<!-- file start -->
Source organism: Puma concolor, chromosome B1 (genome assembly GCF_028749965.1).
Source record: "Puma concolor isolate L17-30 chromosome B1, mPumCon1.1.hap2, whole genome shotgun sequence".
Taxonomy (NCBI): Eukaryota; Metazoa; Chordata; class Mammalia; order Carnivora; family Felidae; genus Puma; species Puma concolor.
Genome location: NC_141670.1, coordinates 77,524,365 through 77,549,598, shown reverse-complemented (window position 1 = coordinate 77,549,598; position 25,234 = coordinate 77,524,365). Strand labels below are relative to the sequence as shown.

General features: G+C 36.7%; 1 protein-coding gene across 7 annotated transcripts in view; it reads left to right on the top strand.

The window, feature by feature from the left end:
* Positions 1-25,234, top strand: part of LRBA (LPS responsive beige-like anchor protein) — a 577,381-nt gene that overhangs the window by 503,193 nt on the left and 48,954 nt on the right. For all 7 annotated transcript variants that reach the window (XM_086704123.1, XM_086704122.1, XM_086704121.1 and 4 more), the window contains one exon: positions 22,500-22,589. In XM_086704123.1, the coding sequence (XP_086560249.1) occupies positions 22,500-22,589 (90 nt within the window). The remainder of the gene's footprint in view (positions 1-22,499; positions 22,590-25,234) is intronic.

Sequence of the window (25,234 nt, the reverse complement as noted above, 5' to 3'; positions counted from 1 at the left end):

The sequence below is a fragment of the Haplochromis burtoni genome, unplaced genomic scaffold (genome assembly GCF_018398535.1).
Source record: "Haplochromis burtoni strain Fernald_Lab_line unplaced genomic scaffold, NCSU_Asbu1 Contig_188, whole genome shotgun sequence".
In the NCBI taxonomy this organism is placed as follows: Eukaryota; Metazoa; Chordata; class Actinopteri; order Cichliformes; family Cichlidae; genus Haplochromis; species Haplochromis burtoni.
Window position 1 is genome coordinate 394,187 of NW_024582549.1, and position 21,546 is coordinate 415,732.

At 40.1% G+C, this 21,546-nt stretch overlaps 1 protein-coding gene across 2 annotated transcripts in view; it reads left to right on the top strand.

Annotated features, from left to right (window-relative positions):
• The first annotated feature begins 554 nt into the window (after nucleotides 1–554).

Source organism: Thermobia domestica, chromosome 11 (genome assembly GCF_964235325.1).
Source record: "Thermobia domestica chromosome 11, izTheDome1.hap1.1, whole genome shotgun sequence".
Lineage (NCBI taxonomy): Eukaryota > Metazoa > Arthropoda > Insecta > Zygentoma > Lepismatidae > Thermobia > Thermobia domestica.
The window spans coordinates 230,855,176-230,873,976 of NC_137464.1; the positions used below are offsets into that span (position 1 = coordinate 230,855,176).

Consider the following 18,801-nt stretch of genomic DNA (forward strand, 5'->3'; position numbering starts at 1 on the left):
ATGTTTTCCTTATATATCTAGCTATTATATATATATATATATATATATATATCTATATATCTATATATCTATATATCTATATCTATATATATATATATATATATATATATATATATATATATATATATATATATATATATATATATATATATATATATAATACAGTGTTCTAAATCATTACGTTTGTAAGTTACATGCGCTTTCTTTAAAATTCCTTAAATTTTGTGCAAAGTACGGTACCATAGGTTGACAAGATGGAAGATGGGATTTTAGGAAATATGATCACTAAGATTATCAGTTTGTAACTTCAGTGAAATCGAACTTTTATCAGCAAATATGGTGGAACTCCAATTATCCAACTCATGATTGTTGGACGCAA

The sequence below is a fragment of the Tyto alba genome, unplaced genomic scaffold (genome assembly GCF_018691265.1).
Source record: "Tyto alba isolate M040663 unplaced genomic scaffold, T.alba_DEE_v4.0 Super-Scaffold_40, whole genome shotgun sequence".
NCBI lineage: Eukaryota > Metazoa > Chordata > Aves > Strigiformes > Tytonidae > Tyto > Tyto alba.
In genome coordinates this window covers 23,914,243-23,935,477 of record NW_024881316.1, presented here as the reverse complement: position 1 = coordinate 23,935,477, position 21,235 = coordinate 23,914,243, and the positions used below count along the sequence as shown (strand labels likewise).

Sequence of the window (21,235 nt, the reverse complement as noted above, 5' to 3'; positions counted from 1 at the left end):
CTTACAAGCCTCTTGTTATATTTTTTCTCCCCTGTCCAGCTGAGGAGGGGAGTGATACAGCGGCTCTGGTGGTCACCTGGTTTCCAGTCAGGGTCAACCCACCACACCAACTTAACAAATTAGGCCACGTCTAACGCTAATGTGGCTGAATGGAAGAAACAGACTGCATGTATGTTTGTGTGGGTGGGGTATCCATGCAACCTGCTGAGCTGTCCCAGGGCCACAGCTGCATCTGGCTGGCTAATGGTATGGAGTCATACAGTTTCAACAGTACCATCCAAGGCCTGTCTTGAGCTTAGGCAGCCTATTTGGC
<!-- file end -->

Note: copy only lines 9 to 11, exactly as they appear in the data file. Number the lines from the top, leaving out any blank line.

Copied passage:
The sequence below is a fragment of the Haplochromis burtoni genome, unplaced genomic scaffold (genome assembly GCF_018398535.1).
Source record: "Haplochromis burtoni strain Fernald_Lab_line unplaced genomic scaffold, NCSU_Asbu1 Contig_188, whole genome shotgun sequence".
In the NCBI taxonomy this organism is placed as follows: Eukaryota; Metazoa; Chordata; class Actinopteri; order Cichliformes; family Cichlidae; genus Haplochromis; species Haplochromis burtoni.